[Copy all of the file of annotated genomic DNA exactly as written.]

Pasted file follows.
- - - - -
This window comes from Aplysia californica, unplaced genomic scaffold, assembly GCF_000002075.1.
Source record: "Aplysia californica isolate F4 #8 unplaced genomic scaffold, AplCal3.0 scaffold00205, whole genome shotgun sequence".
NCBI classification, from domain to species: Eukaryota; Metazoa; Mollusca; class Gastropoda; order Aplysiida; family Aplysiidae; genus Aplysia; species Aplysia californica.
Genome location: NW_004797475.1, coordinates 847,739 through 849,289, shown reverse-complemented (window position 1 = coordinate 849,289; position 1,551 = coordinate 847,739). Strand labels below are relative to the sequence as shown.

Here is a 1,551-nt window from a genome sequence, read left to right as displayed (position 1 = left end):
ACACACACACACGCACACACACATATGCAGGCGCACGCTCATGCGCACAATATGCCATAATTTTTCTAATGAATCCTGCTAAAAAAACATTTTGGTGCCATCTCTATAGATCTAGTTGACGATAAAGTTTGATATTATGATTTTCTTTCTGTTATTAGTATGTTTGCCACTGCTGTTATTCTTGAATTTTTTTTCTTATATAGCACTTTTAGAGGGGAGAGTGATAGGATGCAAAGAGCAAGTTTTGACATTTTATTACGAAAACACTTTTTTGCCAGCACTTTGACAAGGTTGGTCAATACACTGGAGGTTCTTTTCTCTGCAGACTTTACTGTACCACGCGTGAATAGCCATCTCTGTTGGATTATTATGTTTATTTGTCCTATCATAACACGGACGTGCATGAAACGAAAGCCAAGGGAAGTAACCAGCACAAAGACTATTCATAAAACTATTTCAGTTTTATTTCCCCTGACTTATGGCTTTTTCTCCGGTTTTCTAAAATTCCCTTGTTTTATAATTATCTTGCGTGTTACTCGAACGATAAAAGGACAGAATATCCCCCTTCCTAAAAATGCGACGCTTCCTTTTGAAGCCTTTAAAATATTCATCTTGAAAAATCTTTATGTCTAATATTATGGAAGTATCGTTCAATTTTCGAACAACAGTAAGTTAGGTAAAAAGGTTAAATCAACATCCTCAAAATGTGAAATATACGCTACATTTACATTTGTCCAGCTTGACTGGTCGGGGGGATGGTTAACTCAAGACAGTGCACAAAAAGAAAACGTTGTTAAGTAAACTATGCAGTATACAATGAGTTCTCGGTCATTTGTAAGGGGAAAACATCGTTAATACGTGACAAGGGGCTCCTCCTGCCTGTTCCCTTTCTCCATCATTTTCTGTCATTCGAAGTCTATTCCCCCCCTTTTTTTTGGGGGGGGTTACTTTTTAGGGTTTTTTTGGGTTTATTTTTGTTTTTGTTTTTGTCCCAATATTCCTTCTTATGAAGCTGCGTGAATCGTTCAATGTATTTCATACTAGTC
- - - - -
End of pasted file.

This window comes from Aplysia californica, unplaced genomic scaffold, assembly GCF_000002075.1.
Source record: "Aplysia californica isolate F4 #8 unplaced genomic scaffold, AplCal3.0 scaffold00205, whole genome shotgun sequence".
NCBI classification, from domain to species: Eukaryota; Metazoa; Mollusca; class Gastropoda; order Aplysiida; family Aplysiidae; genus Aplysia; species Aplysia californica.
Genome location: NW_004797475.1, coordinates 847,739 through 849,289, shown reverse-complemented (window position 1 = coordinate 849,289; position 1,551 = coordinate 847,739). Strand labels below are relative to the sequence as shown.

Here is a 1,551-nt window from a genome sequence, read left to right as displayed (position 1 = left end):
ACACACACACACGCACACACACATATGCAGGCGCACGCTCATGCGCACAATATGCCATAATTTTTCTAATGAATCCTGCTAAAAAAACATTTTGGTGCCATCTCTATAGATCTAGTTGACGATAAAGTTTGATATTATGATTTTCTTTCTGTTATTAGTATGTTTGCCACTGCTGTTATTCTTGAATTTTTTTTCTTATATAGCACTTTTAGAGGGGAGAGTGATAGGATGCAAAGAGCAAGTTTTGACATTTTATTACGAAAACACTTTTTTGCCAGCACTTTGACAAGGTTGGTCAATACACTGGAGGTTCTTTTCTCTGCAGACTTTACTGTACCACGCGTGAATAGCCATCTCTGTTGGATTATTATGTTTATTTGTCCTATCATAACACGGACGTGCATGAAACGAAAGCCAAGGGAAGTAACCAGCACAAAGACTATTCATAAAACTATTTCAGTTTTATTTCCCCTGACTTATGGCTTTTTCTCCGGTTTTCTAAAATTCCCTTGTTTTATAATTATCTTGCGTGTTACTCGAACGATAAAAGGACAGAATATCCCCCTTCCTAAAAATGCGACGCTTCCTTTTGAAGCCTTTAAAATATTCATCTTGAAAAATCTTTATGTCTAATATTATGGAAGTATCGTTCAATTTTCGAACAACAGTAAGTTAGGTAAAAAGGTTAAATCAACATCCTCAAAATGTGAAATATACGCTACATTTACATTTGTCCAGCTTGACTGGTCGGGGGGATGGTTAACTCAAGACAGTGCACAAAAAGAAAACGTTGTTAAGTAAACTATGCAGTATACAATGAGTTCTCGGTCATTTGTAAGGGGAAAACATCGTTAATACGTGACAAGGGGCTCCTCCTGCCTGTTCCCTTTCTCCATCATTTTCTGTCATTCGAAGTCTATTCCCCCCCTTTTTTTTGGGGGGGGTTACTTTTTAGGGTTTTTTTGGGTTTATTTTTGTTTTTGTTTTTGTCCCAATATTCCTTCTTATGAAGCTGCGTGAATCGTTCAATGTATTTCATACTAGTC